Bodies Bodies Bodies is the story of a wealthy group of friends that come together for a hurricane party at one of their mansions, only for it to take a deadly turn as tempers rise, lies are told, and secrets are exposed. The audience watches from the eyes of outsider Bee (Maria Bakalova), who is dating Sophie (Amandla Stenberg), a founding member of the group. After some “regular” partying with alcohol, weed, and coke, they decide to play Bodies Bodies Bodies, which is essentially the games Werewolf or Mafia. Early on, one of the group members dies suspiciously in real life. Each girl has their own problems with the other, which easily contributes to the constantly switching finger-pointing as to whom the killer might be.
One of the best parts of this film is how balanced the tone is. Satire is such a hard thing to get right, but Bodies Bodies Bodies exceeds expectations. Gen-Z language can get tiring quite easily, but never once did it become annoying, only more hilarious, though the characters were quick to tell each other to shut up. Every actor is so perfect in their roles, as if they were real girls plucked from NYU. Every line of dialogue feels genuine; you could listen to these characters say “toxic,” “triggering,” and any other Gen-Z jargon the script includes all day every day and stay amused.
Although the film claims to be a horror-comedy in its trailer, I find that this is primarily a comedy with thriller elements. I was originally expecting something more half-and-half, so towards the end I was slightly disappointed, but the final scene completely recontextualized the story. I am excited to see how that context will affect a rewatch. Honestly, it was a smart choice to market Bodies Bodies Bodies with more horror considering how well that genre does at the box office and with audiences. The marketing team should do whatever they can to get people in seats, because once the audience is there, they will have a great time.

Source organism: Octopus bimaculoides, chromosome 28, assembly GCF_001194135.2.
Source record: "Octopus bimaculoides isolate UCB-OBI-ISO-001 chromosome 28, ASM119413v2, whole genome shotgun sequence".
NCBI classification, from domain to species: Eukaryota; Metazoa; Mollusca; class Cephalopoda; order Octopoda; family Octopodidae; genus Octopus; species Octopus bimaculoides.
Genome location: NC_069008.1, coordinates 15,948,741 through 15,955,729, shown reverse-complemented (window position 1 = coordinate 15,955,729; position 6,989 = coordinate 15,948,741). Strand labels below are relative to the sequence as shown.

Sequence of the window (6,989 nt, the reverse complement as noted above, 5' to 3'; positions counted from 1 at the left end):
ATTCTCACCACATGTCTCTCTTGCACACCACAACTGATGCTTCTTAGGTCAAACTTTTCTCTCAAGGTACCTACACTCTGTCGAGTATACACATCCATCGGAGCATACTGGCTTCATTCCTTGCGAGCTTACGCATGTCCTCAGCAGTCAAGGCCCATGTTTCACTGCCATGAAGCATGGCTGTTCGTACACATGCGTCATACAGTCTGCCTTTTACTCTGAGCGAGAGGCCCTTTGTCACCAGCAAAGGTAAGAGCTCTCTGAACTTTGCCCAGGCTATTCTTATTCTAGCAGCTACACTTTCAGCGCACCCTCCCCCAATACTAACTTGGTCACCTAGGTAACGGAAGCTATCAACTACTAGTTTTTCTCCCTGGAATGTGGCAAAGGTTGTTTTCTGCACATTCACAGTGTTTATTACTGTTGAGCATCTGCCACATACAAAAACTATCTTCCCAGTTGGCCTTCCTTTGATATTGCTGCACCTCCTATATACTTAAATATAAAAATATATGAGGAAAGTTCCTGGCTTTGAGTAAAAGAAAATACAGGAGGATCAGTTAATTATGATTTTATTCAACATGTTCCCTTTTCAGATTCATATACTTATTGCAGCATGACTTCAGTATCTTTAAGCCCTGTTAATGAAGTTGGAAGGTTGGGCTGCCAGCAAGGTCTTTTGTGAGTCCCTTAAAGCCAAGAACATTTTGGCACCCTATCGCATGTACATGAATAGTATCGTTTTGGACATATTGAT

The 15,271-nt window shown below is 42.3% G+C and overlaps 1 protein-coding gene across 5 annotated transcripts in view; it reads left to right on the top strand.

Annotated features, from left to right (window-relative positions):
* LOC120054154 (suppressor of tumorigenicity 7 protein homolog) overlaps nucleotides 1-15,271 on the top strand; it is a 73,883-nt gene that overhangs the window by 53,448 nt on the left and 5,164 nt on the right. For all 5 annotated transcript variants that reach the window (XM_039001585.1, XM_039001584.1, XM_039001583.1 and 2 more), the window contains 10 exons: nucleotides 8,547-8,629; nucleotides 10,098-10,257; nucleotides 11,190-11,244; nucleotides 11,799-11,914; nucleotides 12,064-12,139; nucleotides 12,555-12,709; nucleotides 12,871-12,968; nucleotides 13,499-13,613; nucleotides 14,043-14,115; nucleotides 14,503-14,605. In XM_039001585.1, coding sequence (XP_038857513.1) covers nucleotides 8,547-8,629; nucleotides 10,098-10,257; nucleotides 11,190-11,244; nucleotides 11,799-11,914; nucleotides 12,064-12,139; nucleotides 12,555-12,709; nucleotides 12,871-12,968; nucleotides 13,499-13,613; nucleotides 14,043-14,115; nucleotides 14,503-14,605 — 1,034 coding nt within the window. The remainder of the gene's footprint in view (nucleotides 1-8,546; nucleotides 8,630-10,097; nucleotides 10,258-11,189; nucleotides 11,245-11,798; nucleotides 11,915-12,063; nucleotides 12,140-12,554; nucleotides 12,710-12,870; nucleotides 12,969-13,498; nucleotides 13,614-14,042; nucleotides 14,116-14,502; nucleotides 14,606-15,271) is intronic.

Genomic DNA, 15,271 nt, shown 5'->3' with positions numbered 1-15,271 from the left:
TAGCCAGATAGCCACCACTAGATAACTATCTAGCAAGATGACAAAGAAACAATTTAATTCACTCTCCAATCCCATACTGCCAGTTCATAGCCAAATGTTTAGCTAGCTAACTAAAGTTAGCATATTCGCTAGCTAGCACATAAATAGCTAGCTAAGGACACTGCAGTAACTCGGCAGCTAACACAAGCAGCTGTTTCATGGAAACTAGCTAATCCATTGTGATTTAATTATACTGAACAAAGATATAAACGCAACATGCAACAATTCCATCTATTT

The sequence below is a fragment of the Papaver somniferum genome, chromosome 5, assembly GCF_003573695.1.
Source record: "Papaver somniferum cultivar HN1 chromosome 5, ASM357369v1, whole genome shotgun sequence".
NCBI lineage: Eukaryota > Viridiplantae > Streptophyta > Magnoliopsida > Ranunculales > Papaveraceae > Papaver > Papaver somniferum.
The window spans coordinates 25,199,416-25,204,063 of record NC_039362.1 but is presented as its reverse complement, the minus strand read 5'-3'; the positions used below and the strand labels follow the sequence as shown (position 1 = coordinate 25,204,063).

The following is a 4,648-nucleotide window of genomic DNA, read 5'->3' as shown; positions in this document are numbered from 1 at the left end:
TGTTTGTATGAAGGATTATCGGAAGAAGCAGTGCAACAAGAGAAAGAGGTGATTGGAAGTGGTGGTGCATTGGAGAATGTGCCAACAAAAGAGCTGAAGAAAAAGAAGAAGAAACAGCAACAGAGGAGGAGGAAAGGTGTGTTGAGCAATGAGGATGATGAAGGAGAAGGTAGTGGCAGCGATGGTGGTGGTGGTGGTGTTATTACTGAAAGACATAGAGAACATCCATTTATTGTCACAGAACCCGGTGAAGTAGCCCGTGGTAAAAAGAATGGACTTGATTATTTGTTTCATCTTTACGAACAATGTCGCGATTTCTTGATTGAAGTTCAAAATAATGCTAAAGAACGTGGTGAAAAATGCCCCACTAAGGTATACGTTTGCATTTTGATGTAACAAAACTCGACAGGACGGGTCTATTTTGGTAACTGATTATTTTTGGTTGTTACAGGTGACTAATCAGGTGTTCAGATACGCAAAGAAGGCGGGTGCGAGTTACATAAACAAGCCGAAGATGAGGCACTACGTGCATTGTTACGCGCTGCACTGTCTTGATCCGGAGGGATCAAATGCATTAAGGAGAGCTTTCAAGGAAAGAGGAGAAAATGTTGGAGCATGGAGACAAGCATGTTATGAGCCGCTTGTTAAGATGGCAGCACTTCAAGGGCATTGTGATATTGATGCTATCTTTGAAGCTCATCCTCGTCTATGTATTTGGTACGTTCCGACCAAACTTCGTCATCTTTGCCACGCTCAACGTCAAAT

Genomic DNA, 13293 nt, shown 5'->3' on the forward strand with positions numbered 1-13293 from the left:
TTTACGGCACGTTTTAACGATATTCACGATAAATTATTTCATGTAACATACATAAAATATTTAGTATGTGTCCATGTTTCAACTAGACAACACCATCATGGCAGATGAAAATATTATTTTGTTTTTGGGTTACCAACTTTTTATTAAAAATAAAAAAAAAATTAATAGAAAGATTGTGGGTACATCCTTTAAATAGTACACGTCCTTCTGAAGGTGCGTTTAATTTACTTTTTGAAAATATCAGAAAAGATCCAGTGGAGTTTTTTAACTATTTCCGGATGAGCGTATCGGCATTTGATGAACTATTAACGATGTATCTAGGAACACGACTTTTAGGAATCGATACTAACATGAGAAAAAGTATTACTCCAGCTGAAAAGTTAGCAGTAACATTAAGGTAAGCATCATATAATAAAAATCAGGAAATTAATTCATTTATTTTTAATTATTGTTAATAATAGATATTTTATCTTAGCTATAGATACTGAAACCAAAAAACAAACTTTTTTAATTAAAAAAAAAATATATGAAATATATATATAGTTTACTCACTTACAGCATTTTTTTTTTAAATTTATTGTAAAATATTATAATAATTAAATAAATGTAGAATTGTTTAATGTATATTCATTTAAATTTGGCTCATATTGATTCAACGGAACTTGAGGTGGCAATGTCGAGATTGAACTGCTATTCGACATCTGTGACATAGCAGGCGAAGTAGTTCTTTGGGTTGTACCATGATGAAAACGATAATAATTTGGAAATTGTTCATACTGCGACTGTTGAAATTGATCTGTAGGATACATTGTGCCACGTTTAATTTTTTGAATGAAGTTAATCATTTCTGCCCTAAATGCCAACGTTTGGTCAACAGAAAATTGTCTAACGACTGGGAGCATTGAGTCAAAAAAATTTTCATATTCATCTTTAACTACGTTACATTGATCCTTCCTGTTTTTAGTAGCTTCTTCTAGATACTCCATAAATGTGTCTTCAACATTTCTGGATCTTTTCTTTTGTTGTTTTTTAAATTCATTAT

The standout performances are easily Rachel Sennott and Pete Davidson. It was like Pete was concocted in a lab to be exactly what that role needs. These two got the most laughs in my theater, especially Pete. His actions stem from jealousy over the handsome and kind “zaddy” Greg, portrayed by the perfectly cast Lee Pace. The rest of the cast includes Amandla Stenberg, Chase Sui Wonders, and Myha’la Herrold, all of whom give solid performances as well.
The one person left out is Maria Bakalova, who was unbelievable in her Oscar-nominated breakthrough performance in Borat Subsequent Moviefilm, but is simply alright as Bee, though it is not her fault. She is written to be the audience surrogate, so we learn about the other characters at the same time she does. Her outsider status becomes a problem throughout the film, which should villainize the other girls, but we don’t care about Bee because she is so boring! Bakalova has the skill to be as dedicated and outlandish as the rest of the other girls, but instead she is quiet and uninteresting because that is how the script requires her to be for the majority of the time.
Despite what could seem like a shallow, mindless film, the underlying commentary is genuinely important to this moment in time. As society creates more words to define how we feel, how people act, and has dozens more forms of communication, the content of that communication can lessen in quality, leading to problems and drama which are heightened to the extreme in this film. Although satire is not for everyone, I have to suggest giving this one a try. The runtime flies by, making for a fun and entertaining watch and a perfect ending exclamation point for the summer movie season!
Bodies Bodies Bodies opens in theaters nationwide August 12th.
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